Nick Spencer doesn’t want to get boxed in. A bit ironic, then, that the atomic building block of his chosen medium, the comic-book panel, is literally a box. Spencer broke into the industry in 2009 with his creator-owned series for Image Comics, Existence 2.0, about a narcissistic genius who finds his consciousness transferred into the body of the hit man who murdered him. Since then, he has written an existential puzzle box questioning the nature of reality set in a sinister boarding school (Morning Glories); resurrected Superman’s Silver Age buddy, Jimmy Olsen (Jimmy Olsen #1); reimagined Spider-Man’s rogues’ gallery as a band of scuffling, blue-collar-criminal non-masterminds (the truly hilarious and not-to-be-missed Superior Foes of Spider-Man); and injected a much-needed dose of 1970s-style Parallax View paranoia into Marvel’s spy characters (the underrated Secret Avengers).
Spencer’s latest work for Marvel Comics,1 Ant-Man #1, is, from the ever-important standpoint of corporate synergies, his most crucial. Sure, this isn’t the first time Spencer has been entrusted with properties from inside Marvel’s and DC’s toy chests. But it’s a question of timing. With Marvel Studios’ Ant-Man hitting movie screens this summer — after a long and arduous journey through the development process that saw the driving force and raison d’être behind the film, writer-director Edgar Wright, leave the project mid-leap — Spencer’s Ant-Man series exists as a vehicle to build buzz (sorry) and reacquaint audiences with Scott Lang, a character who, for most of his existence, has lived in the shadows (sorrryyyy) of his more iconic compatriots.
Which, like Grantland, is a Disney property.
Good news, and unsurprising to anyone familiar with Spencer’s work: Ant-Man #1 is wonderful. It’s a witty, brilliantly structured issue that manages to slip literal years of expository backstory into a candy-coated pill that left me thinking, Fuck it, I’m in. Perfectly realized by artist Ramon Rosanas, AM#1 combines the down-on-his-heels-thief-turned-hero vibe of Out of Sight with slick, techno-heist action that, one assumes, foreshadows this summer’s Paul Rudd tentpole.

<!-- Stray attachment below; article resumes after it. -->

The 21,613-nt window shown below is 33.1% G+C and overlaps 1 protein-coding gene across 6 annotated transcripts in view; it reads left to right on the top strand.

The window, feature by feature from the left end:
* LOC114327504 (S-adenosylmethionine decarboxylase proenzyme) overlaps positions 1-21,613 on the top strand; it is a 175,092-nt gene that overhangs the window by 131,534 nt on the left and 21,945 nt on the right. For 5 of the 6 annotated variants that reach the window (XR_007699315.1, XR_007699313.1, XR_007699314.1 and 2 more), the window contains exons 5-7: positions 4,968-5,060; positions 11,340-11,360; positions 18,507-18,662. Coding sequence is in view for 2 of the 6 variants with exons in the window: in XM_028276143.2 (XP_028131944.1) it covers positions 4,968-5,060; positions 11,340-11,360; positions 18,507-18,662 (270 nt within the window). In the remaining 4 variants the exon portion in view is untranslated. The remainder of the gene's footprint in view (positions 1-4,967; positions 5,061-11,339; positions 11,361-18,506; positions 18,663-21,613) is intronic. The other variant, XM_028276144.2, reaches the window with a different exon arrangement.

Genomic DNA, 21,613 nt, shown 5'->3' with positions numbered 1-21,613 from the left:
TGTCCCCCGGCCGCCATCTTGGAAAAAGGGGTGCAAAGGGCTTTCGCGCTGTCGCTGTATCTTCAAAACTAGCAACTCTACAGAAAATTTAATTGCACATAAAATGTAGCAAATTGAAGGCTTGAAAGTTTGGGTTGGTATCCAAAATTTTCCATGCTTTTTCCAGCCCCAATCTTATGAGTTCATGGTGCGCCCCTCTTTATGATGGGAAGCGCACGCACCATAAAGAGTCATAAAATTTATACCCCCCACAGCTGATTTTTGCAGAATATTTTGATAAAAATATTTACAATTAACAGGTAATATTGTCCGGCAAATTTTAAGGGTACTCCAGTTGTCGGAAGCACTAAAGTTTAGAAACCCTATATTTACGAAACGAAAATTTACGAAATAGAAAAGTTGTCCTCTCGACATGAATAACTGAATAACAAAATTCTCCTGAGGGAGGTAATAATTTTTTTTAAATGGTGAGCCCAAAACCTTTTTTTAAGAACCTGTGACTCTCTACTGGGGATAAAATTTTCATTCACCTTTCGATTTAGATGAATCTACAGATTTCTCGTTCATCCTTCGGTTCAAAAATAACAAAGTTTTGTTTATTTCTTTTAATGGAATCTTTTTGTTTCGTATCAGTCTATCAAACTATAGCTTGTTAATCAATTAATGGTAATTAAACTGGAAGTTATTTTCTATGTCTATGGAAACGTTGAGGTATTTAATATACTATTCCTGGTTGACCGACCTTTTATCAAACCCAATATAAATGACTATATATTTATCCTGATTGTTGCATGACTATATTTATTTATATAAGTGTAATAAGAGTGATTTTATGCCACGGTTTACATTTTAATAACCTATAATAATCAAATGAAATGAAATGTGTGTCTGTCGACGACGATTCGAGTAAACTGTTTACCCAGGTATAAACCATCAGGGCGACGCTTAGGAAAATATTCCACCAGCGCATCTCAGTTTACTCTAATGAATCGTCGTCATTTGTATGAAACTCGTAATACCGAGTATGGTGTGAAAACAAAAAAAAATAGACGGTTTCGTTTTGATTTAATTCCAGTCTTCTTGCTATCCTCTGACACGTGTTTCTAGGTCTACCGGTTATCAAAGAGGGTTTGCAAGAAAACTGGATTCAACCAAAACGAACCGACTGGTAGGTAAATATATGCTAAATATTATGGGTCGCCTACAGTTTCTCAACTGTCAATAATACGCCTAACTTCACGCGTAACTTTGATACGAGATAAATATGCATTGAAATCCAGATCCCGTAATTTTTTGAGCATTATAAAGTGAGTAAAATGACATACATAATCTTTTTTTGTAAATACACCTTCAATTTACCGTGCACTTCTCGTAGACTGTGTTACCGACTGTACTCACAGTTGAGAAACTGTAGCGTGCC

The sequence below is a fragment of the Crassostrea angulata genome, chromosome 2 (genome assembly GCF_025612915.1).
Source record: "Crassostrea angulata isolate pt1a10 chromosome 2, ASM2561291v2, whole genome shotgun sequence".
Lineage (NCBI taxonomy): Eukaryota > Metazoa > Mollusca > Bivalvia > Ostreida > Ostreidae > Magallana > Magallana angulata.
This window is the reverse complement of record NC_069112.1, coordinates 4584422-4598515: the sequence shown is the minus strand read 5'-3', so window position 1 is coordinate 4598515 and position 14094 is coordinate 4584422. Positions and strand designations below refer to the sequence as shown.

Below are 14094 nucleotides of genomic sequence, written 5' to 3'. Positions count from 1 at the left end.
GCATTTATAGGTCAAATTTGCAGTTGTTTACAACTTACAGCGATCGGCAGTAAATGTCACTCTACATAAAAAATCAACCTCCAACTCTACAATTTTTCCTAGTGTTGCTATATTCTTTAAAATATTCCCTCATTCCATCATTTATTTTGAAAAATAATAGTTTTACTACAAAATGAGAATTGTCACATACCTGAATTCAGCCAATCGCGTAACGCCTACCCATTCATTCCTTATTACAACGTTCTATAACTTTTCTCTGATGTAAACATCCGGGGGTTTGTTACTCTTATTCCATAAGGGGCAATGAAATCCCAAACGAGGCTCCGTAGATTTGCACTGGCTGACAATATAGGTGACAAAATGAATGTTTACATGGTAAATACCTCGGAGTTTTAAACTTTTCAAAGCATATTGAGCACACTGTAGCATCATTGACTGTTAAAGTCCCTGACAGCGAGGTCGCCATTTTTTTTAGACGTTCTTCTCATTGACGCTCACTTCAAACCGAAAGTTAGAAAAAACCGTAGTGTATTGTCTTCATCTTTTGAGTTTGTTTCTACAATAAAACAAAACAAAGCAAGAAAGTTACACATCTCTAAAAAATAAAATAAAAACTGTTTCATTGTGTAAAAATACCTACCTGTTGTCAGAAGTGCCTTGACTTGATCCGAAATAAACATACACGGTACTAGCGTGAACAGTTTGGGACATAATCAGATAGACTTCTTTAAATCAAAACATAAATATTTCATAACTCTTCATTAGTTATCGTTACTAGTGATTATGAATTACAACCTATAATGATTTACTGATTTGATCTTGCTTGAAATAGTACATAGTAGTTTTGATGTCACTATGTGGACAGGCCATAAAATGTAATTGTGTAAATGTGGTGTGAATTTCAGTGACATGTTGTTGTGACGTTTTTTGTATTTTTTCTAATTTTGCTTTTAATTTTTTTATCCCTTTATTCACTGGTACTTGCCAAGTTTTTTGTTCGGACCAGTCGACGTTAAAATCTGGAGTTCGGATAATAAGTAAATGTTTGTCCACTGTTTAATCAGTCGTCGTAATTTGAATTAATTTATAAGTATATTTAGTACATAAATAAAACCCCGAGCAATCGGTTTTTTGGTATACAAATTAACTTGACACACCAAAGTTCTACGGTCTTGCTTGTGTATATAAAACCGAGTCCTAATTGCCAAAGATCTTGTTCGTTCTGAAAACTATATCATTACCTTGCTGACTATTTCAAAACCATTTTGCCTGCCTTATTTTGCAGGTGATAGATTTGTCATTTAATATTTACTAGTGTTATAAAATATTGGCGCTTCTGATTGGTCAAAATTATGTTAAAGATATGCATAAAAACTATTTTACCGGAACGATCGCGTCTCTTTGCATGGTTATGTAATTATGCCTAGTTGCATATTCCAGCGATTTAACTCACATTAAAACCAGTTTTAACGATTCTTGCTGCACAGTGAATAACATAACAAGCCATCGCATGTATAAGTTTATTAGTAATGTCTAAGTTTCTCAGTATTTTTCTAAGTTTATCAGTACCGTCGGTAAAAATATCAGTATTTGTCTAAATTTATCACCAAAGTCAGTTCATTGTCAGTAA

I talked to Spencer on the phone recently about how he broke into comics, not being typecast, and Marvel’s tiniest, least (for now) cool Avenger.
How did you break into comics? I heard you were throwing pitches around when you were still in college and you got your foot in the door that way.
Well, I really didn’t. Joe Quesada [a former Marvel editor-in-chief and now its chief creative officer] was very kind back when he and Jimmy [Palmiotti] were at Event Comics, and they had just signed a deal with Marvel to do Marvel Knights.2 And I was a regular on Event’s website and so I knew how to get ahold of the guys and asked Joe if he would be nice enough to take some pitches from me. And, you know, he was very kind and agreed to do it. I did three of them and I remember the first two he had no real interest in.
In 1996, Marvel filed for Chapter 11 bankruptcy. Desperate for new ideas and, not incidentally, new revenue streams, the company hired Quesada and Palmiotti in part because the two had sold a property to DreamWorks and had connections in Hollywood. Marvel put the pair in charge of revamping Daredevil, The Punisher, Black Panther, and The Inhumans. “We wanted to show Marvel that we could do their characters better,” Palmiotti says in Sean Howe’s Marvel Comics: The Untold Story.